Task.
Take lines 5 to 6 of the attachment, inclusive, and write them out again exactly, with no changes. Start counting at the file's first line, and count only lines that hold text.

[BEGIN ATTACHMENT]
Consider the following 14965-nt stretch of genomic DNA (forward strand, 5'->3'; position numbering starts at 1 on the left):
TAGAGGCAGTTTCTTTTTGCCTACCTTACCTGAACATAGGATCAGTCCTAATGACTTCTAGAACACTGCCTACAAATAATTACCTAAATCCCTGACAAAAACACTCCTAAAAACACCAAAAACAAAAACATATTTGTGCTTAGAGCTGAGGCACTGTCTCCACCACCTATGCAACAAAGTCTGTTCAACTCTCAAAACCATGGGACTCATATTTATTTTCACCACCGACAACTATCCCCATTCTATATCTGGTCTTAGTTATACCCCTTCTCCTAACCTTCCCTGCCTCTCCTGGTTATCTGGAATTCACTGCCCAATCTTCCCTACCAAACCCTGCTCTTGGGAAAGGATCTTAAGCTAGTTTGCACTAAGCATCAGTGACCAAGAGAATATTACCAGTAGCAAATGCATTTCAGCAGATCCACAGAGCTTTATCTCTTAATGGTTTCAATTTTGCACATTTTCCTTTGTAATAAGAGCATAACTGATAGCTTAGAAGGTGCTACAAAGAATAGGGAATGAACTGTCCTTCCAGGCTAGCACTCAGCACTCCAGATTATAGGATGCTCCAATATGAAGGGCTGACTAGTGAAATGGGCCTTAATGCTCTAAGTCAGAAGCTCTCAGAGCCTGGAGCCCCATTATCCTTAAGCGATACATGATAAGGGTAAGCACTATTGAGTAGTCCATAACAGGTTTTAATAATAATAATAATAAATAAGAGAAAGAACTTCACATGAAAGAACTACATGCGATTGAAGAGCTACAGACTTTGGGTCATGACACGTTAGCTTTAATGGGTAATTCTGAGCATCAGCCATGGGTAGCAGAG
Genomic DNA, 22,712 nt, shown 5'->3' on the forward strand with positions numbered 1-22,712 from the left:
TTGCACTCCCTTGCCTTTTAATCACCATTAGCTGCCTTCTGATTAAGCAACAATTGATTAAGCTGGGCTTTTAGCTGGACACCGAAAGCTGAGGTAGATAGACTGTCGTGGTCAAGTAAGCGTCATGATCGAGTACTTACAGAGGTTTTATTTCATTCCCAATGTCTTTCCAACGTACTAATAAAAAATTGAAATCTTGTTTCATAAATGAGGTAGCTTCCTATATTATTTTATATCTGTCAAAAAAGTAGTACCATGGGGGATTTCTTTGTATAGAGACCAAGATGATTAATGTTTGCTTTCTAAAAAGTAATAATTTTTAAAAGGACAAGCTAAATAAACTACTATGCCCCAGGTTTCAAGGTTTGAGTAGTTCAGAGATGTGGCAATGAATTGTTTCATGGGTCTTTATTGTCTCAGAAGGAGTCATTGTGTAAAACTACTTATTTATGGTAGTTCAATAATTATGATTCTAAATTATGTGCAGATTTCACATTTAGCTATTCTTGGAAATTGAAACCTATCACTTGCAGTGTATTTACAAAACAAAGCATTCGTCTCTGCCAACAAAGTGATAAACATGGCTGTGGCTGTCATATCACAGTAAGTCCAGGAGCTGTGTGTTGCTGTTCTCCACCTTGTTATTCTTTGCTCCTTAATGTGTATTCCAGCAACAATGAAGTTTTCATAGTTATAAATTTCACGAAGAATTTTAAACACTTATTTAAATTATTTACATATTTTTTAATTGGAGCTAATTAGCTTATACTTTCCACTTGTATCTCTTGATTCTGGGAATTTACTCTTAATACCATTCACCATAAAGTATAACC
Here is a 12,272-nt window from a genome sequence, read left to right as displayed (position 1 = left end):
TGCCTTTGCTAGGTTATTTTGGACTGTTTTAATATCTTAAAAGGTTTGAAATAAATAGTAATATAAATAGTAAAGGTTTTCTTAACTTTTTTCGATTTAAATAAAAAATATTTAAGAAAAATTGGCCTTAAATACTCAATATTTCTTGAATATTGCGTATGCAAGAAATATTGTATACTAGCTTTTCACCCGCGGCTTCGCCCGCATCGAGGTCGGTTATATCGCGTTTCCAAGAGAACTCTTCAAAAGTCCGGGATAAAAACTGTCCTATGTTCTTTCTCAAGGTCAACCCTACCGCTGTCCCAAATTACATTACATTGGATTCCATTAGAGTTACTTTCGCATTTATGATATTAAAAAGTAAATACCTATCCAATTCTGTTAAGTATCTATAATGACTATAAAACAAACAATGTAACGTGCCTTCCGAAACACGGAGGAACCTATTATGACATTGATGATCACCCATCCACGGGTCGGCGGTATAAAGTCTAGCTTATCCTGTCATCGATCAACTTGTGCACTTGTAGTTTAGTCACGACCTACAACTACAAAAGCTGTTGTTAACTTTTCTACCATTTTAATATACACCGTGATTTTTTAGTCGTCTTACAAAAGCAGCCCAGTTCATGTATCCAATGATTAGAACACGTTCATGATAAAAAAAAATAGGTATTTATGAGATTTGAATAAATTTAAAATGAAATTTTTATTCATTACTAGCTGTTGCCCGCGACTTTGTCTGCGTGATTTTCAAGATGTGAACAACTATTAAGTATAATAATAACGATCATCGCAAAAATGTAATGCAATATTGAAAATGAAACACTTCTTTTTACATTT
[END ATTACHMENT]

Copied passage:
Here is a 12,272-nt window from a genome sequence, read left to right as displayed (position 1 = left end):
TGCCTTTGCTAGGTTATTTTGGACTGTTTTAATATCTTAAAAGGTTTGAAATAAATAGTAATATAAATAGTAAAGGTTTTCTTAACTTTTTTCGATTTAAATAAAAAATATTTAAGAAAAATTGGCCTTAAATACTCAATATTTCTTGAATATTGCGTATGCAAGAAATATTGTATACTAGCTTTTCACCCGCGGCTTCGCCCGCATCGAGGTCGGTTATATCGCGTTTCCAAGAGAACTCTTCAAAAGTCCGGGATAAAAACTGTCCTATGTTCTTTCTCAAGGTCAACCCTACCGCTGTCCCAAATTACATTACATTGGATTCCATTAGAGTTACTTTCGCATTTATGATATTAAAAAGTAAATACCTATCCAATTCTGTTAAGTATCTATAATGACTATAAAACAAACAATGTAACGTGCCTTCCGAAACACGGAGGAACCTATTATGACATTGATGATCACCCATCCACGGGTCGGCGGTATAAAGTCTAGCTTATCCTGTCATCGATCAACTTGTGCACTTGTAGTTTAGTCACGACCTACAACTACAAAAGCTGTTGTTAACTTTTCTACCATTTTAATATACACCGTGATTTTTTAGTCGTCTTACAAAAGCAGCCCAGTTCATGTATCCAATGATTAGAACACGTTCATGATAAAAAAAAATAGGTATTTATGAGATTTGAATAAATTTAAAATGAAATTTTTATTCATTACTAGCTGTTGCCCGCGACTTTGTCTGCGTGATTTTCAAGATGTGAACAACTATTAAGTATAATAATAACGATCATCGCAAAAATGTAATGCAATATTGAAAATGAAACACTTCTTTTTACATTT